My story about the alien spore of Golden Boy Promotions eating the brain of Ring magazine, a triumph of capitalism over sport, is now online & fully accessible to all at the Columbia Journalism Review site. Here are the first few paragraphs, followed by a link to the entire article.
Let’s get two things straight. One, last September I was fired from The Ring, the venerable boxing magazine, along with editor in chief Nigel Collins and most of the editorial staff. Two, I had it coming.
So I’m not as bitter about my dismissal as you might expect, even though no one from the company told me I’d been canned or even informed me that my next column and a scheduled feature were no longer welcome. As a non-employed contractor in our brave new world of semi-employed twenty-first century servitude, I had to perceive I was fired. We all know how these arrangements work. Non-employees float in an opaque legal gelatin that can wash out from under us at any time. But remember, I had it coming.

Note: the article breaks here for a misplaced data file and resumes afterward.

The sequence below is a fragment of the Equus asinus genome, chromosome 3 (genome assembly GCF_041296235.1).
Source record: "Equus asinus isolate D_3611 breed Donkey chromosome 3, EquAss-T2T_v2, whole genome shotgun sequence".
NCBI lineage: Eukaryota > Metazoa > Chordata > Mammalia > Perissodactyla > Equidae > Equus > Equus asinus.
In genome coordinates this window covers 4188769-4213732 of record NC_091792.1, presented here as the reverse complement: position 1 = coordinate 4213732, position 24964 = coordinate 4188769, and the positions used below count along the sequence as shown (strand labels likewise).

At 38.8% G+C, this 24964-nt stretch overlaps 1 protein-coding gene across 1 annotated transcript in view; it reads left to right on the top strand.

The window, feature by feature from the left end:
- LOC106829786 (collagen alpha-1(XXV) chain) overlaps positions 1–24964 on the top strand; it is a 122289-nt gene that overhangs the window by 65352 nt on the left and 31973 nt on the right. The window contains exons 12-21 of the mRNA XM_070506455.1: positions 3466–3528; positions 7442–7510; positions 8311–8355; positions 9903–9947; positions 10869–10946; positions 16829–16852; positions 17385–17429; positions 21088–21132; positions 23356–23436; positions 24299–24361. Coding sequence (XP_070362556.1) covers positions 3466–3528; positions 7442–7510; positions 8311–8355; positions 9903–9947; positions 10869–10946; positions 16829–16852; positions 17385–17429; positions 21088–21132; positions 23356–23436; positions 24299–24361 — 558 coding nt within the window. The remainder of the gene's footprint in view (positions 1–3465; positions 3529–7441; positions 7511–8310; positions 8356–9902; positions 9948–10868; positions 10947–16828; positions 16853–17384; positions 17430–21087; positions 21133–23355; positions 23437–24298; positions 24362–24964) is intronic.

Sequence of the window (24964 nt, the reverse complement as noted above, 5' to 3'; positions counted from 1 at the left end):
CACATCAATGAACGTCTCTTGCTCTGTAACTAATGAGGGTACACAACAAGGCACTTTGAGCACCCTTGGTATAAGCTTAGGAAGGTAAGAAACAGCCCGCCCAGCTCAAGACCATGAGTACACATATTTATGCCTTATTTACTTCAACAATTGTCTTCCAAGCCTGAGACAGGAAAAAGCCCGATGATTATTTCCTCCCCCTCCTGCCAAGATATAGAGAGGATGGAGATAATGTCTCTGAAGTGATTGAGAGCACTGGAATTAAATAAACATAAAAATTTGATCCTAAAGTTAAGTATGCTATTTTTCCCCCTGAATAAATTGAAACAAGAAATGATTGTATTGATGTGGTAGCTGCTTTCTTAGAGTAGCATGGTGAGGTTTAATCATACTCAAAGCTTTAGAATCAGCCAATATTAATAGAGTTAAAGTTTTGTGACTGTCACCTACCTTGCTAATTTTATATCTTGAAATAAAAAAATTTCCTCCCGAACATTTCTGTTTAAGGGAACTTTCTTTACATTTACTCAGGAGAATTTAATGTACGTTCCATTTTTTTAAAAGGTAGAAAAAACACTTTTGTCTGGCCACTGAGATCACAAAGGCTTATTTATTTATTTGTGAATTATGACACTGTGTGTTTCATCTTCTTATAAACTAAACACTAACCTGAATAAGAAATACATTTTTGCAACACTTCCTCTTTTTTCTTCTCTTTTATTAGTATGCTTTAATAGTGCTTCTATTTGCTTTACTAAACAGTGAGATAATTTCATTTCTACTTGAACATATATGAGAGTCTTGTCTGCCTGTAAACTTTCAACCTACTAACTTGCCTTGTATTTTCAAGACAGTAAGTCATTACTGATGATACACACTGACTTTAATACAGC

Who killed Davey Moore …
“Not me,” says the boxing writer …
No, you can’t blame me at all.
—from “Who Killed Davey Moore?” by Bob Dylan
The brain damage detected in so many ex-fighters makes the sport basically indefensible. I didn’t wait until I was fired to say that. My Ring column pointed out for years that basic safety rules were routinely ignored without consequence to presiding officials. I issued anti-awards, called Magoos, to dangerous twits like Arthur Mercante Jr., the New York referee who stood in the ring and watched George Khalid Jones methodically beat twenty-six-year-old Beethavean Scottland to death in 2001. Mercante and others like him earned Magoos over and over. Nothing changed. Most fans get angry when a corner or a referee stops a fight. They want to see losers punched unconscious. If a guy’s eyeball is hanging from a string, heck, it’s still attached, isn’t it?